However, reducing career decisions to earning power is an excellent way to end up in the bucket of frustrated workers we talked about earlier. Here are some questions to consider:
- How much income do you want?
- Where did you get your ideas about money?
- What is a comfortable living?
Dimension 2: Achieving Status
I’ve already mentioned status and said that it’s a trap to focus on it. While this is true, I feel that it is easier to work with our drives to attain status using it as a way to help express our values. Frankly, we like social validation and approval. We have innate motivational drives that will help us move towards these interactions. So, if we can align what we find meaning and purpose in with how we communicate socially this is a great way to use the status drive as a way to find meaning.
What this means in practice is that we have to communicate in a social environment that is will validate and approve what we care about the most. The quote attributed most often to motivational speaker Jim Rohn “You’re the average of the five people spend the most time with,” comes to mind.
Ask yourself these questions to check in with where you’re at when it comes to achieving status:
- How concerned are you about the evaluations of others?
- What jobs have the highest status?
- Where did you get the idea that the jobs you selected were high status?
Dimension 3: Making a Difference
“Making a difference”, having a “positive impact”, or “doing good” are all common phrases used by workers seeking more meaning in their career. The felt sense that we’re making a difference is an important component of a job that ultimately generates meaning.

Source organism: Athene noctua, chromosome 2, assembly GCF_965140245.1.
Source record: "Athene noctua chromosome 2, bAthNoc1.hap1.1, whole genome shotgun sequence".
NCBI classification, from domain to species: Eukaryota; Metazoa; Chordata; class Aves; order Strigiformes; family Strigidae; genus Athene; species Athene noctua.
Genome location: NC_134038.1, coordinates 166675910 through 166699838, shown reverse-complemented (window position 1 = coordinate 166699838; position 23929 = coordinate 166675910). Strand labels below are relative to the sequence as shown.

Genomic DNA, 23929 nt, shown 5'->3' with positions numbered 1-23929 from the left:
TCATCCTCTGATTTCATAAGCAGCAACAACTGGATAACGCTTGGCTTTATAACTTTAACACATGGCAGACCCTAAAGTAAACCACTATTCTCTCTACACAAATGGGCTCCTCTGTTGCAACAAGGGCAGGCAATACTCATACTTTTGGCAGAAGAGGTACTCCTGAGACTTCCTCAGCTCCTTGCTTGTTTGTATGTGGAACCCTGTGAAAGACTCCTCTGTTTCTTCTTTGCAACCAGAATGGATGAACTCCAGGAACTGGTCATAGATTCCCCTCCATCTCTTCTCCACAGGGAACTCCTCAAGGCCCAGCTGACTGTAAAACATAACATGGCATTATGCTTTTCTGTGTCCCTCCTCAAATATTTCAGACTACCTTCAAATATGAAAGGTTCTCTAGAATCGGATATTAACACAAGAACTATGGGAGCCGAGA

So what do these phrases actually mean? I like the definition from 80,000 hours:
Doing good” or “making a difference” is about promoting welfare, considered impartially, over the long term — without sacrificing anything that might be of comparable moral importance.
Welfare includes something that makes people better, encompassing happiness, health, and the ability for people to live the life they want. What’s great about this dimension is that it helps us think critically about the true effects of our work.
Returning briefly to the conversation about status, research has shown that social validation is a huge motivator when it comes to giving charity. There are many religious parables that explore this phenomenon.
The good news is, we don’t need to work on flashy, large scale humanitarian projects to make an enormous difference in our local context.
As an example, I know a bus driver who is an unbelievably positive force in my life. She has remarkable resilience and an uplifting attitude. She manages to motivate most of the thousands of people that board her bus every day. Because bus drivers aren’t awarded high levels of social status she will most likely never win an award or be recognized for this. However, she is worth studying here because she has cultivated meaning in her career.